The blackberry is budding too. For him, and all the other bushes other than the blueberries (which need acidic soil), I dug a large hole, put in bonemeal, added soil to the desired level, and planted. 



The raspberries are the only thing not sprouting or growing. I choose thick canes though. Hopefully they'll catch on soon. 

No hazelnuts. Maybe if this works out and I can find another sunny corner. 

Three Weeks Ago (Easter and Peep Experiments)


Easter. Peeps. Peep rainbow. Peep mutilation. Strangely I'm in favor of this. The little liquid pools of sugar with eyes. 

A few years ago Dean and I started the peep experiments. Mostly using a microwave to blow the peeps up like balloons before they suddenly deflate into pools of melted goo. 


Thursday, May 12, 2011

Four Weeks Ago (Almost Maple Candy and My Favorite Lunch)


Just so you remember what it was like almost a month ago. Remember? Good. 


My favorite lunch right now. Homemade yogurt, a little maple syrup (if its a bit tangy), and almonds. Add some vegetables or an apple in with this and its perfect. Lots of protein to get you through the afternoon.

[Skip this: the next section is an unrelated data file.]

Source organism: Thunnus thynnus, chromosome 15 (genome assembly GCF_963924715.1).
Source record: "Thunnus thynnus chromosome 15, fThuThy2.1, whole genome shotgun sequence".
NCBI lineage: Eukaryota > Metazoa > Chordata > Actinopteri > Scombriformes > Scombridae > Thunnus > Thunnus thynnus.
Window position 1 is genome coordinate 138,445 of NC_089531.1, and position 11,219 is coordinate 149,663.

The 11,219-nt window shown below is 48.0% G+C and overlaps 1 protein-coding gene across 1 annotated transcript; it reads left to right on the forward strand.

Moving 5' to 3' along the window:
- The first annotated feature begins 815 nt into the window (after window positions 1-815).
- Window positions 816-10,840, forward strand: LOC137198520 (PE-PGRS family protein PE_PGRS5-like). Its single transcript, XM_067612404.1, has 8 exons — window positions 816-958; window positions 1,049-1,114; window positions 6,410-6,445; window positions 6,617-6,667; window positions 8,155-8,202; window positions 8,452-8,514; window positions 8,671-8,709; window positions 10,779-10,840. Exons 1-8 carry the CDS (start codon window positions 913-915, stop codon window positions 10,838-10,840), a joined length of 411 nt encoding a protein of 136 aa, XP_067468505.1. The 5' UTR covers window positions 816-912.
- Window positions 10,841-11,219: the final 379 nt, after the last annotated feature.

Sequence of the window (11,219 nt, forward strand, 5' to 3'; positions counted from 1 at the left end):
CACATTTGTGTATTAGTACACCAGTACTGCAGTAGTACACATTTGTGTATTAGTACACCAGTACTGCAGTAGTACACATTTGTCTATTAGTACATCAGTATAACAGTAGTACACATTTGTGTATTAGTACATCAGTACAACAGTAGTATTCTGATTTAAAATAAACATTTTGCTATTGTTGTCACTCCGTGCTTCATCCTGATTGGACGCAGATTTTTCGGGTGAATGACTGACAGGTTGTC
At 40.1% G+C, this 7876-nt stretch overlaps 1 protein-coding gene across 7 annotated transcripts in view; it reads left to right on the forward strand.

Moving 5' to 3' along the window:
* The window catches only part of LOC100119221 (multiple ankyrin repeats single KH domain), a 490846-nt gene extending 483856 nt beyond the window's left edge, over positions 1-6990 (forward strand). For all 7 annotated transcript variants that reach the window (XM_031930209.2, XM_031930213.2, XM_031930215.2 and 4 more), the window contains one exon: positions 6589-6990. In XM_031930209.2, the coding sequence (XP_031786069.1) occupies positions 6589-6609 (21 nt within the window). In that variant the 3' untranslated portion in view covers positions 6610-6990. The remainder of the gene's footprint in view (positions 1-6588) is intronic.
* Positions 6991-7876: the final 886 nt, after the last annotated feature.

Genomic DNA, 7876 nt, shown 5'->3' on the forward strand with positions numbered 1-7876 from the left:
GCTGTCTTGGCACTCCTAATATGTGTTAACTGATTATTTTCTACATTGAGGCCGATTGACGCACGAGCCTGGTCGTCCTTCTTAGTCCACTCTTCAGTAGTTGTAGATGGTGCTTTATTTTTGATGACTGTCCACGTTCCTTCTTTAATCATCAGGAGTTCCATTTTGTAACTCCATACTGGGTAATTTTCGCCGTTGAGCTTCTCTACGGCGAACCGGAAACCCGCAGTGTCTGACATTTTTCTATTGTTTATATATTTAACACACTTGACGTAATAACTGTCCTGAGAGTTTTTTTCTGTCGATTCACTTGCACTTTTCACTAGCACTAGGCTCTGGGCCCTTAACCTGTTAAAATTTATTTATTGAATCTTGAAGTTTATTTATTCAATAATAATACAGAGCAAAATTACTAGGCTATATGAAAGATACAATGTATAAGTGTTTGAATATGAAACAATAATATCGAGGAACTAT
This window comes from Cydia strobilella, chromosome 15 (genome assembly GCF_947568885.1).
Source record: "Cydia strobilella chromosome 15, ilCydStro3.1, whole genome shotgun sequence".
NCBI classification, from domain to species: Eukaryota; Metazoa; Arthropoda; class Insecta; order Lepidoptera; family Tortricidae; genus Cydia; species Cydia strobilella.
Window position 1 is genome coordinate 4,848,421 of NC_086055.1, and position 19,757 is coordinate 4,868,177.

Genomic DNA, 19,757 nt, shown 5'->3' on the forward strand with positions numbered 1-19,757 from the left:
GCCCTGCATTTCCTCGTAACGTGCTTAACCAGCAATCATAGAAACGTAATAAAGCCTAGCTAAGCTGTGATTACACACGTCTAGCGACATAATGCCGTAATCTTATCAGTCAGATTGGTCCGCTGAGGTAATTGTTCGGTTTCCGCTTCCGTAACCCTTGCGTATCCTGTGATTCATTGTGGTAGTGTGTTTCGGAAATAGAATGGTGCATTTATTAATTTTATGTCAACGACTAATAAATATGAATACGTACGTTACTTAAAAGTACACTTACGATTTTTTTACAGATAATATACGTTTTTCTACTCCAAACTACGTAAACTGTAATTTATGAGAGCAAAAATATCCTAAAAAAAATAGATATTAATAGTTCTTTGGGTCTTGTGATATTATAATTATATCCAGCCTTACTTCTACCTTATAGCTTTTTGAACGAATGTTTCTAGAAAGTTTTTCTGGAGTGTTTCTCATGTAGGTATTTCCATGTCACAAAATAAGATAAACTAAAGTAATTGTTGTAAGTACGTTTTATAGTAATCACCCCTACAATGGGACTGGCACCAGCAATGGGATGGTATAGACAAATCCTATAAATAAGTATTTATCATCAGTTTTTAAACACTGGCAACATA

I started putting the maple syrup we were making in those .99 cent squeeze bottles. They don't hold liquid very well (you will get a little circle around the bottle edge but its fun to wipe up with a finger) but you can't beat them for lunch-time speed and accuracy. 


Which reminds me of the last time I boiled down syrup. It was low, really low, so I switched it off but I went off to change laundry over or something and I came back to this. The syrup had caramelized. I switched burners but it was too late. Residual heat people! Don't forget the residual heat!

The deep beautiful brown caramel sugar burned before I could pour it out in a cool container. I did get a few finger swipes in. Delicious! And I had fun imagining if I had time to go get a patty pan full of snow like Laura and Mary did at the Sugaring Dance.  

No worries, I had plenty from previous batches and a soak in warm water broke down the burned mess. It was a good lesson for me. I'm curious now. It would be fun to break it down to granules next year...if I have enough. 

Saturday, May 7, 2011

...Not Out to Sea Right Now


Finishing the semester. Long papers, short papers, collaborative presentations. 

It will all be done soon. 

Then it will be seedlings, fruit bushes, and the new Samuel Thayer foraging book. Fun stuff.